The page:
Former President Barack Obama being arrested in a huge drug bust in Japan is fake news. Contrary to a conspiracy site, Obama was not arrested in connection with the seizure of massive amounts of cocaine on his yacht in Japan. Where did this fake story start?
In April 2017, rumors appeared on social media that Obama had been arrested in Japan in connection with large quantities of cocaine purportedly found on his yacht.
“Former US President Barack Obama, in custody of the US military police, has informed on his drug dealing bosses, according to sources in Japanese military intelligence. As a result of this, an airplane filled with Afghan Heroin and North Korean amphetamines was impounded at Argyle International Airport on St. Vincent and the Grenadines in the Caribbean, the sources say. The money raised from this drug flight was intended to be used to finance the operations of Daesh (formerly known as ISIS), the sources say. This impoundment follows the capture of an Obama linked ship containing 4.2 tons of cocaine, the sources note.”
The only citation as a source for this outrageous claim was a reference to a March 15, 2017 post on conspiracy site WhatDoesItMean.com which you can read below.
“Obama Flees After Massive Drug Bust Aboard Lady Michelle Vessel In Caribbean
An intriguing Foreign Intelligence Service (SVR) report circulating in the Kremlin today states that former President Barack Obama fled Washington D.C. this past Friday (10 March) traveling to New York City, Omaha (Nebraska), San Jose (California) and ending up in Hawaii—all occurring within 36 hours while he sought elite allies to defend him, and keeping him ahead of investigators from the Financial Crimes Enforcement Network (FinCEN) of the US Department of the Treasury (DoT) seeking to interview him about one of the largest drug busts in American history occurring in the Caribbean aboard a fishing vessel named the Lady Michelle. [Note: Some words and/or phrases appearing in quotes in this report are English language approximations of Russian words/phrases having no exact counterpart.]”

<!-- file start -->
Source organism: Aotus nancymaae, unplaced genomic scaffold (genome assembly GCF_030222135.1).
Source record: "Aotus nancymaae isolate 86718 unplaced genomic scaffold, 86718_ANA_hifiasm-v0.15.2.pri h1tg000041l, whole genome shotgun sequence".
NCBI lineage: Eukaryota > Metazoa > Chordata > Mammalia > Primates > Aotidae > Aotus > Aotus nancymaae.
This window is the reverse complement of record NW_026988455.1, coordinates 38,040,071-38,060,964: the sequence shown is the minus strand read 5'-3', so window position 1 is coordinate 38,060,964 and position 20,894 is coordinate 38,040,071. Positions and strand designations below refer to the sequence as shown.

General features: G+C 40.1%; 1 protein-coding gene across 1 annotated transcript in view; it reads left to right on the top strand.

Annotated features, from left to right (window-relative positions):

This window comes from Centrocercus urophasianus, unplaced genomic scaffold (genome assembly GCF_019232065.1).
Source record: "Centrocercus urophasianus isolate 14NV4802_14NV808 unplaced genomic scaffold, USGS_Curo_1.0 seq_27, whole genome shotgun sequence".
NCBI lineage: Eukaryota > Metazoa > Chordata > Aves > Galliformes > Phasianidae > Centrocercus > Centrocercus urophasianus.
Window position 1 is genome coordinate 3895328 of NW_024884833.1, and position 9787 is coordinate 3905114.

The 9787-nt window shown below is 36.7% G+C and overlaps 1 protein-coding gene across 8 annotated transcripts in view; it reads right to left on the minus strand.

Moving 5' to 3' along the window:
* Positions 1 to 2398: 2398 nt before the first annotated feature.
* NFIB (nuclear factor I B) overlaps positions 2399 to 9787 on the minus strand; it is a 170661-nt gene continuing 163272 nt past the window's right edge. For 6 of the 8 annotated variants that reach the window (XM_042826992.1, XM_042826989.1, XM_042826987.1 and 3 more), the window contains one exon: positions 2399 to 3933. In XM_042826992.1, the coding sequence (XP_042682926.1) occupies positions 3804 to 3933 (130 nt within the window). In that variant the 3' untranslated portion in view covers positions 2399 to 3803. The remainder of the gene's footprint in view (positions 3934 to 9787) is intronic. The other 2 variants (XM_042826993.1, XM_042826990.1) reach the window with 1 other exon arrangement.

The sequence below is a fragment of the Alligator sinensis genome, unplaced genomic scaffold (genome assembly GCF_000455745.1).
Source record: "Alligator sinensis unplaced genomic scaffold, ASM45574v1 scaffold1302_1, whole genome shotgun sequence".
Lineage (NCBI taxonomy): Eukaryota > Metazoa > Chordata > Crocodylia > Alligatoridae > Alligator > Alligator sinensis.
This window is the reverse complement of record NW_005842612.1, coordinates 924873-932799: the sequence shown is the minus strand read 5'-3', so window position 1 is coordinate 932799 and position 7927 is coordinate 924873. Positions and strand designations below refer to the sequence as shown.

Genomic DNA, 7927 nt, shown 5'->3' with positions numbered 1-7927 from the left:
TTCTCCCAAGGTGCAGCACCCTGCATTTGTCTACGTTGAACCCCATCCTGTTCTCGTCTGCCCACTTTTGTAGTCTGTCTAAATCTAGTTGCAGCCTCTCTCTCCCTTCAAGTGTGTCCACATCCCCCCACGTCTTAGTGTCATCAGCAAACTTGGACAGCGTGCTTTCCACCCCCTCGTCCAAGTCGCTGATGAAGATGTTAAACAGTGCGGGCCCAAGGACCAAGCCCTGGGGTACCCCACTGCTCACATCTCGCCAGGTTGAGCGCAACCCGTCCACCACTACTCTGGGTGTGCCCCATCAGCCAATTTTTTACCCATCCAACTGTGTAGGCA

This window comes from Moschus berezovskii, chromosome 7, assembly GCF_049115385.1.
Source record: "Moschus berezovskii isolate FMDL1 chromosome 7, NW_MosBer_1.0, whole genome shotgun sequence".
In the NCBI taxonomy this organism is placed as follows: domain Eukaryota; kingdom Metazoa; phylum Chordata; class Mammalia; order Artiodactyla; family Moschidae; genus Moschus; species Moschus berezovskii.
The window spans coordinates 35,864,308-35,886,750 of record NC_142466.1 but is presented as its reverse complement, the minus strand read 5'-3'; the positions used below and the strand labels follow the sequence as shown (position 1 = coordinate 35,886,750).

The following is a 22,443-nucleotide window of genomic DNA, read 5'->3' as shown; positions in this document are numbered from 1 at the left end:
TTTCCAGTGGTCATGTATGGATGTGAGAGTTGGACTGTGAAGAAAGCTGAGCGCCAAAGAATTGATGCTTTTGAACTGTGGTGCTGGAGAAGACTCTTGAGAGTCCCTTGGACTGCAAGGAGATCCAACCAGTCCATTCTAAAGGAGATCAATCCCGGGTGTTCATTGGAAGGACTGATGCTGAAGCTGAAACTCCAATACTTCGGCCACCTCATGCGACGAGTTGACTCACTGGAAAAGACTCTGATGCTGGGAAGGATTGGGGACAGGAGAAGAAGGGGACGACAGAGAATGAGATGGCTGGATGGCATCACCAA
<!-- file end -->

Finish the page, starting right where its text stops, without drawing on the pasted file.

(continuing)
Here are some examples of discussion of the fake news about Obama’s drug bust on social media.
— Katherin (@KatherinVII) April 2, 2017
#FoundInArea51 Obama who has been missing after the huge drug bust on his boat
— Anonymous America (@KORANISBURNING) April 1, 2017
@pepesgrandma Obama needs to show his face so he can testify in regards to the Lady Michelle Drug bust/his Stealing/Funneling USA monies into his bank
— R Dee Conn (@RhondaDeeConn1) April 6, 2017
@Cernovich great job Mike,can't wait to hear more news? how abt Obama being on the run since the drug bust in Caribbean aboard Lady Zmichelle vessel
— patriotMOM (@2christian) April 3, 2017
@BenFulford1 Is it true? Obama arrested, being held in Japan? Drug Bust? Why isn't being reported on major news shows on TV?
— maria summers (@Pepitasundaymon) April 3, 2017
The false item contained an image labeled “4.2 tons of seized cocaine, worth an estimated $125 million, from the President Barack Obama linked fishing vessel named Lady Michelle on 16 February 2017.” However, that caption was false, as the image in fact appeared alongside a WTVJ report about a U.S. Coast Guard drug bust off the coast of Suriname that occurred on Feb. 16, 2017. Neither the image nor its backstory had anything to do with Obama or Japan. WhatDoesItMean.com is a fake news site, described by RationalWiki as follows:
“Sorcha Faal is the alleged author of an ongoing series of “reports” published at WhatDoesItMean.com, whose work is of such quality that even other conspiracy nutters don’t think much of it.
Each report resembles a news story in its style but usually includes a sensational headline barely related to reality and quotes authoritative high-level Russian sources (such as the Russian Federal Security Service) to support its most outrageous claims. Except for the stuff attributed to unverifiable sources, the reports don’t contain much original material. They are usually based on various news items from the mainstream media and/or whatever the clogosphere is currently hyperventilating about, with each item shoehorned into the conspiracy narrative the report is trying to establish.”
According to Snopes, these falsehoods from WhatDoesItMean.com often outlive other fake news items due to the manner in which they tend to be created and disseminated. The claim spread more as “buzz” than as a link to any one iteration.
What did you think of the fake story about the alleged drug bust against Obama? Did you see people sharing it falsely on social media? Let us know in the comments section.
Source: Business 2 Community